by Roy R. Morris
After almost three years of trying to forge an agreement with the Barbados Workers Union over the laying of new mains, the Barbados Water Authority has called on the Chief Labour Officer to intervene.
In a statement issued this afternoon, the BWA reported:
“In May 2010, [we] initiated discussions with the BWU in order to implement and expedite the laying of a pipeline project consisting of three large diameter mains that are necessary to facilitate a number of proposals for housing and commercial developments in the south eastern corridor of the island.
“As a matter of custom and practice, the BWA negotiates with the BWU with regard to the execution of projects of this nature and size. The BWA does not possess the required trenching equipment or financial and human resource capacity to perform work of this nature.
“Against this background, the BWA has partnered with Ionics Pipelines Ltd to undertake this project.
“The BWA has always acted in good faith and has followed standard industrial relations procedures in respect to all union negotiations. After several meetings, the BWA has concluded that this matter has become too elastic in reaching a resolution and that the intervention of a third party is necessary.
“To this end the BWA has written to the Chief Labour Officer requesting conciliatory services in an effort to resolve this state of affairs and avoid the negative impact that further delays will have on national development.”
Barbados TODAY investigations have revealed that all aspects of the project for three mains ranging in size from ten inches to 18 inches, stretching over a total of 22 kilometres, have long been approved with more than $3 million in pipes sitting in the island waiting to be installed.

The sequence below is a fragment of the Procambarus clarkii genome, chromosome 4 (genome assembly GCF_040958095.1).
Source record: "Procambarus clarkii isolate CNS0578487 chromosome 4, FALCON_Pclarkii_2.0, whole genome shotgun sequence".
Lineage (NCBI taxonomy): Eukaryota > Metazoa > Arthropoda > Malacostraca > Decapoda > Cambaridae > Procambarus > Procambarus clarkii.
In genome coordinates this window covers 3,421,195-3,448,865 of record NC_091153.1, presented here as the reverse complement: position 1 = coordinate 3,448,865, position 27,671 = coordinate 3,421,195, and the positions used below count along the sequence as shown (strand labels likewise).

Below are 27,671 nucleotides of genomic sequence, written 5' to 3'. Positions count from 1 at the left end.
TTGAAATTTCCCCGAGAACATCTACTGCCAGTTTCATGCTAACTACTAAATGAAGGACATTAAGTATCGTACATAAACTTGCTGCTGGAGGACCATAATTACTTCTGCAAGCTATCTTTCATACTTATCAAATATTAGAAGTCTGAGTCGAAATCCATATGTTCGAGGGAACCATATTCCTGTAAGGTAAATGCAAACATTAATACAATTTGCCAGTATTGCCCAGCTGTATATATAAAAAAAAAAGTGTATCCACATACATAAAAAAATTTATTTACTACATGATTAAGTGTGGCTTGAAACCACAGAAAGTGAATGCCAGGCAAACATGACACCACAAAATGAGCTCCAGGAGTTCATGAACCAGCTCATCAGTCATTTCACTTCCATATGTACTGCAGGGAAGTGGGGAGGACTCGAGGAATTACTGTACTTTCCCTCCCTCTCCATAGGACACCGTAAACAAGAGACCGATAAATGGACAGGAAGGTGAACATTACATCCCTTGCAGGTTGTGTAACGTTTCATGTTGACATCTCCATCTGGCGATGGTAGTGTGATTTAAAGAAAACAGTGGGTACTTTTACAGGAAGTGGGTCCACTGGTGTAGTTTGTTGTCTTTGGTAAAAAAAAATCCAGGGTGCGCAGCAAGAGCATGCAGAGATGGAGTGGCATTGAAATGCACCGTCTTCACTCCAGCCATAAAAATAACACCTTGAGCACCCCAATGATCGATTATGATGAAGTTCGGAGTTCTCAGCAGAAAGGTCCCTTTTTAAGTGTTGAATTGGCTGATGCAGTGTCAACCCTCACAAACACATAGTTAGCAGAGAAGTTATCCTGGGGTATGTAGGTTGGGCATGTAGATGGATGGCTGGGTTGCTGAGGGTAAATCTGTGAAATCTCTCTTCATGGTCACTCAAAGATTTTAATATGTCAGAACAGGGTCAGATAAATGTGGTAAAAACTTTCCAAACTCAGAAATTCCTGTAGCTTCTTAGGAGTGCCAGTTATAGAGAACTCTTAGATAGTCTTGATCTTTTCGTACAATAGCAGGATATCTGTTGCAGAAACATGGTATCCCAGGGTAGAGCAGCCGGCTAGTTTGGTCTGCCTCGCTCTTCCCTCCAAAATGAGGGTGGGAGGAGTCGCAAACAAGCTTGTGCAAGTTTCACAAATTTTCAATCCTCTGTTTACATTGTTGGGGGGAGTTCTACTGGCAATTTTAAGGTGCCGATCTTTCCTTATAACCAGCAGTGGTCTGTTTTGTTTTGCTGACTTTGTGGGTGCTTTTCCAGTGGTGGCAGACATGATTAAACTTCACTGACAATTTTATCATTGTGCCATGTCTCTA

The mains are to run from the Belle to the area of the Emancipation Statue, from Fort George to Staple Grove, and from Searles to the area of the Providence Methodist Church.
Based on the precedent set with the laying of a West Coast main a few years ago, the terms of the current project, once it begins, would see three private contractors, C.O. Williams Construction, Rayside Construction and Arthur Construction utilising their own equipment to undertake the trenching, preparation of the bed on which the pipes would rest and the backfilling and reinstating of the surface.
The BWA would utilise its personnel, equipment and expertise to install the pipes, valves and other related works.
“As I understand it there is really no dispute relating to the actual pipe laying project,” a source said. “It would appear that there are a number of unrelated grievances on things such as pay and job descriptions which the union has lumped into the exercise.”
In the meanwhile, the source noted, the south and the south-eastern section of the island does not receive enough water to allow the Chief Town Planner to give final approval to a number of projects that have been on hold for years.
“So everyone is suffering, and this makes absolutely no sense,” an official told Barbados TODAY. “All the designs have been done, the contracts have literally been signed. Things have even long reached the stage where flyers have been printed to distribute to people who will be affected from time to time to let them know when they will have disruptions.”
Barbados TODAY was also informed that one of the most respected accounting firms in the country was hired to study how the new mains would impact on the fortunes of the BWA. It has been documented, a source noted, that with this work the authority’s financial state would improve since it would bring new business since new customers would join the system, and with new pipes they would be “generating a greater volume of revenue from a smaller volume of water”.
One source also complemented minister with responsibility for water resources, Dr. David Estwick, on how he had been dealing with the matter, noting that if it had been left up to him the pipes would have been in place long ago, and the BWA would have been much closer to being a regulatory/revenue body, involved in guaranteeing water quality, setting rates, collecting money etc, with much of the capital-type works being carried out in partnership with the private sector.
“The BWA has the capacity to influence development in a major way in this country,” one official said, “but as you can see, based on what has been happening with the union, the impact has been negative rather than positive.
“There are projects that should right now be helping to push the economy along, but instead they are stalled because there is insufficient water to drive them.” firstname.lastname@example.org